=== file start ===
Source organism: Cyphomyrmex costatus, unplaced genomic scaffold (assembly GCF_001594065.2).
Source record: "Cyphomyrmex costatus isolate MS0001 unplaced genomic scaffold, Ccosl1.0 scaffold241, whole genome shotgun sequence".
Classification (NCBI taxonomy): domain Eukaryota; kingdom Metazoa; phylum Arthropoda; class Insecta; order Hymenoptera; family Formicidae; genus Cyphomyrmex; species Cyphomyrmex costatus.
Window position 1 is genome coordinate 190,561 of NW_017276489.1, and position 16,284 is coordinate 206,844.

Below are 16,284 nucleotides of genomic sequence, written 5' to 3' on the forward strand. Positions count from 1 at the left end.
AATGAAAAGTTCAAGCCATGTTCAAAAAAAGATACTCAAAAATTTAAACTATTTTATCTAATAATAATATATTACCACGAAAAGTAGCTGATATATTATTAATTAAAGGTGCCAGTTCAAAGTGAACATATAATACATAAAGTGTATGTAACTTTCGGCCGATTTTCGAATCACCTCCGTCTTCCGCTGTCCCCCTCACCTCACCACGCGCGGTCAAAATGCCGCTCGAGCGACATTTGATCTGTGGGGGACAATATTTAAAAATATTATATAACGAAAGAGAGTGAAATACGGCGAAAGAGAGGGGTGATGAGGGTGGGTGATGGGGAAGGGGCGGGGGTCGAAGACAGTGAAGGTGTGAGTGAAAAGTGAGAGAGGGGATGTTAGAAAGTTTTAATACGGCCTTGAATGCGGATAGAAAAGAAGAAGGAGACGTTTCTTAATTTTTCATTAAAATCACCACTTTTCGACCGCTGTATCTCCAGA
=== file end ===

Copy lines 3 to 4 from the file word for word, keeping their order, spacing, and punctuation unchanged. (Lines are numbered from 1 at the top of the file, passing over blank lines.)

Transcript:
Classification (NCBI taxonomy): domain Eukaryota; kingdom Metazoa; phylum Arthropoda; class Insecta; order Hymenoptera; family Formicidae; genus Cyphomyrmex; species Cyphomyrmex costatus.
Window position 1 is genome coordinate 190,561 of NW_017276489.1, and position 16,284 is coordinate 206,844.